Organizations can register for a livestream training on July 27th from 9:00 - 10:00 AM PT or view the recording on theGoogle for Nonprofits YouTube channel two days after the event. Additional information on how to maximize your Ad Grants is also available here. We sincerely hope these incremental Ad Grants can help nonprofits connect with people who are searching for their causes, and we will continue to share their stories throughout the year.


FoodFinder maps food resources with help from Google

In March 2020, Google searches for food pantries were the highest they have been in five years. With many Americans at risk of food insecurity for the first time, alongside millions who were already vulnerable, finding assistance is critical. The majority of pantries are volunteer-run with a limited digital presence, making resources difficult to find online. 


In 2013, Jack Griffin recognized this major gap in information while he was still in high school. To help connect people in the United States to food resources, he built FoodFinder, a nonprofit app and website. And since 2018, through Google for Nonprofits, he’s been using products like Google Maps Platform credits and Ad Grants to bring awareness to the platform and surface key information to those in need.
Jack Griffin of FoodFinder

Jack Griffin, founder of FoodFinder

Prior to FoodFinder, most information on emergency food relief was found in huge lists of food pantry addresses, and transportation remained a huge barrier to receiving these services. Jack used Google Maps to create a way to help users understand what’s nearby, by displaying users’ current location and food assistance providers in their area. 


FoodFinder prioritizes showing the closest, most relevant programs, including temporary resources set up for COVID-19 relief. The team uses Google Maps Platform to provide a familiar, easy-to-use interface that quickly provides information like eligibility and hours of operation. By using a map instead of a list, users are able to see the locations of food assistance providers, the density of resources and the supply of emergency food. Starting this year, FoodFinder plans to use their dataset to inform policymakers about where to concentrate food insecurity efforts based on supply and demand.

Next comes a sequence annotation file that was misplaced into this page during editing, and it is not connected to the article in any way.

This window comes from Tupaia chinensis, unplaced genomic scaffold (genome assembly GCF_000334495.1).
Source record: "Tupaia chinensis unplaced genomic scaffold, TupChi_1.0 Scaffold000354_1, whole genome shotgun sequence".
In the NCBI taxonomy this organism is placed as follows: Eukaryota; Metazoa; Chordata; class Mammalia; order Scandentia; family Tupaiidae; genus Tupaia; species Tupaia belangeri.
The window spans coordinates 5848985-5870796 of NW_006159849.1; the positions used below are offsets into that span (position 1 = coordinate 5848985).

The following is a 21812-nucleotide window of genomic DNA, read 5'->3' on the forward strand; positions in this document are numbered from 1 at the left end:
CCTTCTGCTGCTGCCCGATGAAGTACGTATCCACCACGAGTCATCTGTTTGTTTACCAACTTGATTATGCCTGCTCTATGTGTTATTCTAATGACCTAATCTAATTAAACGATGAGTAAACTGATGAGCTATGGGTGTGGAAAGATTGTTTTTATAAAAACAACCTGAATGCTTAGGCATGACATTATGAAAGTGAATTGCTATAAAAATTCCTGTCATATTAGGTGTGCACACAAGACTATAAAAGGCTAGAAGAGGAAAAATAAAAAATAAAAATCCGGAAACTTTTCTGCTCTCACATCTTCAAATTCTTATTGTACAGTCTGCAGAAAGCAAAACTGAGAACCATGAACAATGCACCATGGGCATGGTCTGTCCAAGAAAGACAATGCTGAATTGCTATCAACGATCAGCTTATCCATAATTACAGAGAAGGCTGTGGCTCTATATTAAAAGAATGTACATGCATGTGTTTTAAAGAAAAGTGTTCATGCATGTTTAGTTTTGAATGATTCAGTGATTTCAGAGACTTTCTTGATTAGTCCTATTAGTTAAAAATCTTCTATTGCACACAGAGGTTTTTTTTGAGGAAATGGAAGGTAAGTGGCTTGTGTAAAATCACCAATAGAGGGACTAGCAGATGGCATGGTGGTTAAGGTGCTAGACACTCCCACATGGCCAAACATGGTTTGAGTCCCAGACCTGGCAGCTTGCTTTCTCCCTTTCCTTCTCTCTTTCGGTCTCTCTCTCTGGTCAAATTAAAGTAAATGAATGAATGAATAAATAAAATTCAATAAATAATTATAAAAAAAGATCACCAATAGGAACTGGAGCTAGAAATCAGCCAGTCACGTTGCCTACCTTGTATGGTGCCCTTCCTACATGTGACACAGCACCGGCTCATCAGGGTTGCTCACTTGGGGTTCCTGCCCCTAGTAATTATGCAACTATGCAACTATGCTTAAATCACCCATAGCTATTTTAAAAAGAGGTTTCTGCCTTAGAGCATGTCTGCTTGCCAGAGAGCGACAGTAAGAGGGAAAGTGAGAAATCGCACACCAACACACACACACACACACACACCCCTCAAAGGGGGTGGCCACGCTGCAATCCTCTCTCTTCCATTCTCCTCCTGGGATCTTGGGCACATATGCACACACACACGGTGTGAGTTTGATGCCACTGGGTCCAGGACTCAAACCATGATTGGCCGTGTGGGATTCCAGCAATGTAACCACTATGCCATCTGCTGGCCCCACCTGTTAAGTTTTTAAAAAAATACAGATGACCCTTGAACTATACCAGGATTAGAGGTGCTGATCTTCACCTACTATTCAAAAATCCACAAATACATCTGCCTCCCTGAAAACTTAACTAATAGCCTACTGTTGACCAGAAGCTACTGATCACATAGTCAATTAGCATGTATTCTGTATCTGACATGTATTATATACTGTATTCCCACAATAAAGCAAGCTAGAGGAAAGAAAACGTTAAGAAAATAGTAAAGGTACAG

In addition to Google Maps, FoodFinder uses Ad Grants to raise awareness, helping their organization rise to the top of the search results. By focusing on keyword phrases such as “food pantries near me,” FoodFinder can reach people seeking food for themselves or family before they get overwhelmed by too many sources of information. With COVID-19 creating more issues in food security, FoodFinder went from helping 700 people per day to 3,000 people per day, and site traffic increased by eight times. From the start of March, Ad Grants helped FoodFinder reach over 25,000 people, a quarter of their total users nationwide.


With help from Google for Nonprofits, FoodFinder has collected and verified the information of 50,000 free food programs across America. As a result, they’ve connected more than 300,000 people to food relief, and Jack credits Google as key to his app’s success. “FoodFinder is truly a Google-enabled nonprofit,” he says.

FoodFinder maps food resources with help from Google